09 December 2015

UK TTIP Debate Tomorrow: Please Contact MPs Today

It seems that there will be a rare UK debate about TTIP tomorrow.  This is a great opportunity to contact your MPs and let them know what you think.  Here's what I've just sent - you can use WritetoThem to make things easier.

I believe that the House of Commons will be debating TTIP on Thursday. I hope you are planning to be there, and might be able to convey some of my concerns about the proposed agreement.

TTIP is generally presented as being something that will boost the EU and UK economies, and provide benefits for all. In fact, the European Commission's own study shows that even under the most optimistic assumptions, the GDP gain will only be 119 billion euros. That may sound a lot, but in fact is only about 0.5% of EU GDP. Moreover, that would be after ten years of TTIP, so the extra annual GDP in this optimistic scenario is around 0.05%, which is effectively zero given the uncertainties of all econometric modelling.

Even that 0.05% annual GDP boost will probaby be very hard to achieve. According to the European Commission's own study, it is based on the assumption that only 20% of the boost will come from removing tariff barriers, which are already low between the EU and US, while 80% will come from removing non-tariff barriers (NTBs). But NTBs are essentially regulations, and are not "trade irritants" as some like to describe them, but hard-won protections for health, safety, the environment etc. Removing them would cause huge negative effects on society – none of which are included in the econometric model. In fact, *no* costs are included in the CEPR projections, which is extraordinary.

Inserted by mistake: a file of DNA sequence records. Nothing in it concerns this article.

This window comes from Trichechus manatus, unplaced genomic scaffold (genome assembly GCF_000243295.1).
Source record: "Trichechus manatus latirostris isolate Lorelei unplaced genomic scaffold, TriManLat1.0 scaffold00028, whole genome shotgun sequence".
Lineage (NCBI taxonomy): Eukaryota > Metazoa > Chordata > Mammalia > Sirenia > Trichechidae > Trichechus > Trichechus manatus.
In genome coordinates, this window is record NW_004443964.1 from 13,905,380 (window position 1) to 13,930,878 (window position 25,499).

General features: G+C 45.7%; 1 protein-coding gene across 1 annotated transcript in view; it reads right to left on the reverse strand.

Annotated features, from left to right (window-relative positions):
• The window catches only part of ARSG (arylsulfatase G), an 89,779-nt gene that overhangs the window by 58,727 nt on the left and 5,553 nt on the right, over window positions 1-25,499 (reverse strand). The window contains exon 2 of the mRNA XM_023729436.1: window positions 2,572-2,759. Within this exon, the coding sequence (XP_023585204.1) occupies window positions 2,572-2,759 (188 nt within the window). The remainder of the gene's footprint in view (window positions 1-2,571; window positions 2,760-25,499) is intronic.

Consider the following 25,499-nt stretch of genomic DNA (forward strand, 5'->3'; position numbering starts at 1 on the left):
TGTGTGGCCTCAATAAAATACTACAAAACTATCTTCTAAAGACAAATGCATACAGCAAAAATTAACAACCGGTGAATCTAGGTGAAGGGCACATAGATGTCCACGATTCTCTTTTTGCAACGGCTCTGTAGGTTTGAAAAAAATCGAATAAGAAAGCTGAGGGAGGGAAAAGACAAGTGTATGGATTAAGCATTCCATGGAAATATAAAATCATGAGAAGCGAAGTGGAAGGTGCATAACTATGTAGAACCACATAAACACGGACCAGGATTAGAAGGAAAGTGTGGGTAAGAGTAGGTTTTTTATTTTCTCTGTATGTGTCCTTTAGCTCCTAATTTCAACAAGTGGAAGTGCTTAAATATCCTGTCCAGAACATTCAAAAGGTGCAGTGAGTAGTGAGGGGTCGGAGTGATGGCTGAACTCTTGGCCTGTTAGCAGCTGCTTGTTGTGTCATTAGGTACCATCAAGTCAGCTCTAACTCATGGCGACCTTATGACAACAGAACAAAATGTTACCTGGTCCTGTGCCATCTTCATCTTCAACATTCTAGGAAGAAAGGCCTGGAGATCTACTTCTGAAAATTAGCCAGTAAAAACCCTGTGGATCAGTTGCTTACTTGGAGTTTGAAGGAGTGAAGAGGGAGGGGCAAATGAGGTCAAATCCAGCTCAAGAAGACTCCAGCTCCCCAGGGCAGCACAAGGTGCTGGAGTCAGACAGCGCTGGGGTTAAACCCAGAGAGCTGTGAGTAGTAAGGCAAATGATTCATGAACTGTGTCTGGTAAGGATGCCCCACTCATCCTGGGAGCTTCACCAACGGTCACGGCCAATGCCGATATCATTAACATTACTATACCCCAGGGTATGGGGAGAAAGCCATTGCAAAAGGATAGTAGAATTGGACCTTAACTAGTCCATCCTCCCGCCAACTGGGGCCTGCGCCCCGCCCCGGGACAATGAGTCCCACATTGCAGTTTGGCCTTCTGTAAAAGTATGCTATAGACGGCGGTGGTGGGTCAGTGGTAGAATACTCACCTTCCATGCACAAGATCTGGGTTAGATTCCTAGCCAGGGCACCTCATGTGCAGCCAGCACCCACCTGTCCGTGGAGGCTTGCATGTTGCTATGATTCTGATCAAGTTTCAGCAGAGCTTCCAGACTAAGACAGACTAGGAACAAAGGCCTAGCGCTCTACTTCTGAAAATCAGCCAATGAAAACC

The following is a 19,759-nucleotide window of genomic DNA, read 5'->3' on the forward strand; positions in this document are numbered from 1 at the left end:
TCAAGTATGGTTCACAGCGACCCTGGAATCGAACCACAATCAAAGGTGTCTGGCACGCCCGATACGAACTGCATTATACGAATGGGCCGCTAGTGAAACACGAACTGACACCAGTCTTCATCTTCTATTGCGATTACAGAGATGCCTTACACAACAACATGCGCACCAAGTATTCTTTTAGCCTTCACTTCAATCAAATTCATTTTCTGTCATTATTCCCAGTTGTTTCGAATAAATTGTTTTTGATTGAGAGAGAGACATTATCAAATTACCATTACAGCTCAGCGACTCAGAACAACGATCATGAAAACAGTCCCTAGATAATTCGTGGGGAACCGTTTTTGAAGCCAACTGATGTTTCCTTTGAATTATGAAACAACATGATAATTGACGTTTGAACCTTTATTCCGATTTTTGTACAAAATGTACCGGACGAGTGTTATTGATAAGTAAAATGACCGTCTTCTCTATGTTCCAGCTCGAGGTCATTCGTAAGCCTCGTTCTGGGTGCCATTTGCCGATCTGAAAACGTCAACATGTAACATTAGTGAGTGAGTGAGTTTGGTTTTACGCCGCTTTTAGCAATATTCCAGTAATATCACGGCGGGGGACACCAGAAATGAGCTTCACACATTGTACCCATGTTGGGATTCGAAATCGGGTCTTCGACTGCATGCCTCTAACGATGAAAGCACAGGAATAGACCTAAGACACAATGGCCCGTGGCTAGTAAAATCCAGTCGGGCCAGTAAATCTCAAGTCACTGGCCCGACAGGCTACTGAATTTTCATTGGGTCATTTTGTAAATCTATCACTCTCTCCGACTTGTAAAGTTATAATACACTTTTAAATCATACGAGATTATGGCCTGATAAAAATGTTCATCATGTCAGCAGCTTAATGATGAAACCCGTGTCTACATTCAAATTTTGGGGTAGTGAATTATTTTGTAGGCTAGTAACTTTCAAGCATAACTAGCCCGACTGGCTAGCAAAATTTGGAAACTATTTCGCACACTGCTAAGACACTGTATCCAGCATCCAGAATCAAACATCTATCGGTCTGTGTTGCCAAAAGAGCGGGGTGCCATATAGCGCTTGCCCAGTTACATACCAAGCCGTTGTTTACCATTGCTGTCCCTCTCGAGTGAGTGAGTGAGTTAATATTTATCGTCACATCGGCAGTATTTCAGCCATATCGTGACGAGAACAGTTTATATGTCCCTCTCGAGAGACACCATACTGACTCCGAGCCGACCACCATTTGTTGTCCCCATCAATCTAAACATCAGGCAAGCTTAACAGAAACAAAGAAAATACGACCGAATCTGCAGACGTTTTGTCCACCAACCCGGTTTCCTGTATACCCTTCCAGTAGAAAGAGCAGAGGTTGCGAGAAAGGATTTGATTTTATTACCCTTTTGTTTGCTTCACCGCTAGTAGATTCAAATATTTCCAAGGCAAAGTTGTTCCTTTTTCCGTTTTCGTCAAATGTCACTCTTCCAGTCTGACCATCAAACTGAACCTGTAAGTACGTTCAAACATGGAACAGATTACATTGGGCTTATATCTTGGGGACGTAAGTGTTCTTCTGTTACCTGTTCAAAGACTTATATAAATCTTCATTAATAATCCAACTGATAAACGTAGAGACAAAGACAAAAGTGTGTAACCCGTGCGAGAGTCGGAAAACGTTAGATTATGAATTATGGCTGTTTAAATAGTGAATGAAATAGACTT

The European Commission says that regulations will be harmonised, not lowered. But that will rarely be possible. For example, for chemicals in cosmetics, the EU bans 1300 of them, while the US only bans 12. If it is infeasible to harmonise regulations, and standards will not be lowered, achieving the 80% of gains will be hard, if not impossible.

Finally, there is the issue of ISDS. No convincing argument has been offered for why this is necessary. Both the EU and US have extremely well-developed legal systems. The European Commission has been unable to cite any example where an EU company has been discriminated against in the US. Moreover, the size of the investments across the Atlantic prove that there is absolutely no problem that needs solving here: the US has invested 1.5 trillion euros in Europe, while the EU has invested 1.6 trillion euros. Businesses would not be making these massive investments if there were a problem. And for those that are chary, there is always investment insurance.

On the other hand, including ISDS in TTIP will give 19,900 US-based corporations that own more than 51,400 subsidiaries in the EU the ability to sue the EU and members states over regulations that they claim will harm their profits. And while it is true that ISDS cases cannot force governments to repeal laws, many do since the cost in terms of ISDS awards are so high: recently, an award of $50 billlion was made against Russia by an ISDS tribunal. It is clear from past experience that ISDS has a chilling effect on bringing in new laws that protect the public.

I hope these quick thoughts make clear why I am concerned about TTIP, and believe that it in its current form it will bring few, if any benefits, to the UK public, while exposing them and the EU to huge risks.  If you have time, which I fear is unlikely, I have written at greater length about TTIP in this extensive feature for Ars Technica UK.

As ever, thank you for your help.

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